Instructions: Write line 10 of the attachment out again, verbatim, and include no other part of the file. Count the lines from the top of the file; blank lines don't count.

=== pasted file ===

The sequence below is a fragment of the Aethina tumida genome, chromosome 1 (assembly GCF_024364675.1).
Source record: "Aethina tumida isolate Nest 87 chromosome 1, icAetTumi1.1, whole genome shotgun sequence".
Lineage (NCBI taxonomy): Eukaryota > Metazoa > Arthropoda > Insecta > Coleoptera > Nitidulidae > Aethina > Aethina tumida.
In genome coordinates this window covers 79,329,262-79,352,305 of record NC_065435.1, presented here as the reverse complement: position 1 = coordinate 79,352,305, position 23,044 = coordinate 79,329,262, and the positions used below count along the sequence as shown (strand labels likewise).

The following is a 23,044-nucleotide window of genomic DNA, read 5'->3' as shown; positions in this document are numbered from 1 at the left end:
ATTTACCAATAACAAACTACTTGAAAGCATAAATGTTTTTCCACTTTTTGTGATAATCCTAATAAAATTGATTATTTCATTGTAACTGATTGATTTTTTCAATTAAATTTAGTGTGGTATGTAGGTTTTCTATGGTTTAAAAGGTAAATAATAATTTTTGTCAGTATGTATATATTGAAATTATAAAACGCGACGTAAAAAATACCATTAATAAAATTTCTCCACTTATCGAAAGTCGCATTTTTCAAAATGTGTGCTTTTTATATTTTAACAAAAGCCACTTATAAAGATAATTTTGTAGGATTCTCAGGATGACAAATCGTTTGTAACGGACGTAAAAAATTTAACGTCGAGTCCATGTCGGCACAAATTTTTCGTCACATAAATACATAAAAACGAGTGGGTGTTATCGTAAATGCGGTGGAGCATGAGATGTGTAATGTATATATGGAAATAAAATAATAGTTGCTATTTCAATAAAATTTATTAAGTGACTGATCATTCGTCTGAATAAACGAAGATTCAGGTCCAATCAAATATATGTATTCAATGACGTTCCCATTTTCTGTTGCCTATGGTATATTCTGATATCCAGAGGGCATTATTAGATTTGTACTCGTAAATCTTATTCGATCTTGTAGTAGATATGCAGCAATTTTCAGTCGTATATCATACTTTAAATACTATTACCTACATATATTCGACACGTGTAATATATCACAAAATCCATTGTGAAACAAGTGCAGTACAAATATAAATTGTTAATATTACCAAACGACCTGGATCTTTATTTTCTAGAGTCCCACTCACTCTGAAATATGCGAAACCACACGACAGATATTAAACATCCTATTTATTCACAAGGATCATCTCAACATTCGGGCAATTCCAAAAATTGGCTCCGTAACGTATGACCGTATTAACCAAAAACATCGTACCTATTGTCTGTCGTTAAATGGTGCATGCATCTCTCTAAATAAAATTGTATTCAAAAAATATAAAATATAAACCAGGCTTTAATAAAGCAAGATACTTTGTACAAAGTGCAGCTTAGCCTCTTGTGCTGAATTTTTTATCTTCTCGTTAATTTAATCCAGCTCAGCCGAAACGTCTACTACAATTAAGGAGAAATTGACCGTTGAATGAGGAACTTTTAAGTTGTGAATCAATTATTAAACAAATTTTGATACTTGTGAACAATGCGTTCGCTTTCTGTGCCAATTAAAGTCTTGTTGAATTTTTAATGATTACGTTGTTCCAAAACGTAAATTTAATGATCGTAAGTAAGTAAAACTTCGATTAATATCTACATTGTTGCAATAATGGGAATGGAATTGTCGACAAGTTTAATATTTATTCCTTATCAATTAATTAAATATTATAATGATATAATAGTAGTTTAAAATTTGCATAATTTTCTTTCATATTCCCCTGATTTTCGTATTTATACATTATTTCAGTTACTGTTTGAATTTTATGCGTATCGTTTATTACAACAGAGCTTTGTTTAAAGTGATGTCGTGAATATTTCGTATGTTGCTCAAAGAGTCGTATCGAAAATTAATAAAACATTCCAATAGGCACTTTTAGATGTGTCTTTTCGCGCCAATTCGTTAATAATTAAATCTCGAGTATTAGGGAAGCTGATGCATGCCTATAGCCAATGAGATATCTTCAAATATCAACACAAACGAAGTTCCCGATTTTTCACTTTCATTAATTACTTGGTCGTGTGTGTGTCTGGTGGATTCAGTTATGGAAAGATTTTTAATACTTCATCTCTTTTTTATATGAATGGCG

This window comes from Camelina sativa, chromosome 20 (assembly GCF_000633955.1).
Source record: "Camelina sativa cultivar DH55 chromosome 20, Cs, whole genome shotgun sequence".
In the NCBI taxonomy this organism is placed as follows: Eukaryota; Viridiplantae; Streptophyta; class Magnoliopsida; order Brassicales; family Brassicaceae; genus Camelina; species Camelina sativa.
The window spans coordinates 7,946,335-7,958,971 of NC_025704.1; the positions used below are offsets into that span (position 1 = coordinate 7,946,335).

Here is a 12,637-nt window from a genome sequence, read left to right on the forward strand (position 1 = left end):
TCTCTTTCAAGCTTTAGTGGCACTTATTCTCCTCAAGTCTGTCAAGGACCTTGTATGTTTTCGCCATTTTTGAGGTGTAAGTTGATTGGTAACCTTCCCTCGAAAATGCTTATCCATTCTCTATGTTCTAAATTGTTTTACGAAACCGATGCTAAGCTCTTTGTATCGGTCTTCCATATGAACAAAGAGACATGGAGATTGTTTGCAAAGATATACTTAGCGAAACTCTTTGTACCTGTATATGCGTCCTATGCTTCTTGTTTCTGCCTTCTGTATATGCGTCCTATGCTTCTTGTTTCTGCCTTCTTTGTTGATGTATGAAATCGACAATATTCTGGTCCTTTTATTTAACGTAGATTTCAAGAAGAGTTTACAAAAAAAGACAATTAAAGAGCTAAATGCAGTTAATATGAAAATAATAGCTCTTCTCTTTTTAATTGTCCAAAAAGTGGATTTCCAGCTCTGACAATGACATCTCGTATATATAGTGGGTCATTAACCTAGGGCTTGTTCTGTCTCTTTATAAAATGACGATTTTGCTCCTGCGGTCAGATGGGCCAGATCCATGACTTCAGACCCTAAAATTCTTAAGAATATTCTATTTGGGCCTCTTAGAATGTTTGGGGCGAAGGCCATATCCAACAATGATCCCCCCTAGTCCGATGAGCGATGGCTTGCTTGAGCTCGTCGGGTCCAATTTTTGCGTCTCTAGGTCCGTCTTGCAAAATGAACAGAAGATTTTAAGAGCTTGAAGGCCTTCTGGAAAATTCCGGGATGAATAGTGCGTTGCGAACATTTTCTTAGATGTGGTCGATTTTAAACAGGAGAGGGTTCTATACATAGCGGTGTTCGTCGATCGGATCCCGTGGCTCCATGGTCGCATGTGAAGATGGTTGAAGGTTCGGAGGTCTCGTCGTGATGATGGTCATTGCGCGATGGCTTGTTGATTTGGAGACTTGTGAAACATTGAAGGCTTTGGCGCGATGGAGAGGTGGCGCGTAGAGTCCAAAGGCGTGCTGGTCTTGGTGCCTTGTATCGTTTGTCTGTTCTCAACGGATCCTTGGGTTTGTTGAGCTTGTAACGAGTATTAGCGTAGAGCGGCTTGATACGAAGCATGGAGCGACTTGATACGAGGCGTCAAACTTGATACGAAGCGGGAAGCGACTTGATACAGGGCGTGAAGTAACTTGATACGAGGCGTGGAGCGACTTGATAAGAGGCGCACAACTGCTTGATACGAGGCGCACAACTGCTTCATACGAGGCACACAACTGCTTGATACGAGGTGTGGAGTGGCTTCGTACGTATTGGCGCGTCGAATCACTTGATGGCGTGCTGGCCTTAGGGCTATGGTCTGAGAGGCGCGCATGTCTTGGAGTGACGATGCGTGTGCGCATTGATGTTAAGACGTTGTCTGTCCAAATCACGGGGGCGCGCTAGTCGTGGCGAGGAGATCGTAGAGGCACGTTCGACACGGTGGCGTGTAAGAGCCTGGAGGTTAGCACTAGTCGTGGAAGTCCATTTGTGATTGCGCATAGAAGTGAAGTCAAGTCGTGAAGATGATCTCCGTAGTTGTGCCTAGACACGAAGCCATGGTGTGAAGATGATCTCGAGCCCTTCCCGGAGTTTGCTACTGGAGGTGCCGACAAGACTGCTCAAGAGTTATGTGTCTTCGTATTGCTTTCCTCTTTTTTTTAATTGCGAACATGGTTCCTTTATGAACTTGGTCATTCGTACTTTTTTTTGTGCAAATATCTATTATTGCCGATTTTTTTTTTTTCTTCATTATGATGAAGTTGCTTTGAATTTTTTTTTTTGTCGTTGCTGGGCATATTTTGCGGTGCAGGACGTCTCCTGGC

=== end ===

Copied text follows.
The window spans coordinates 7,946,335-7,958,971 of NC_025704.1; the positions used below are offsets into that span (position 1 = coordinate 7,946,335).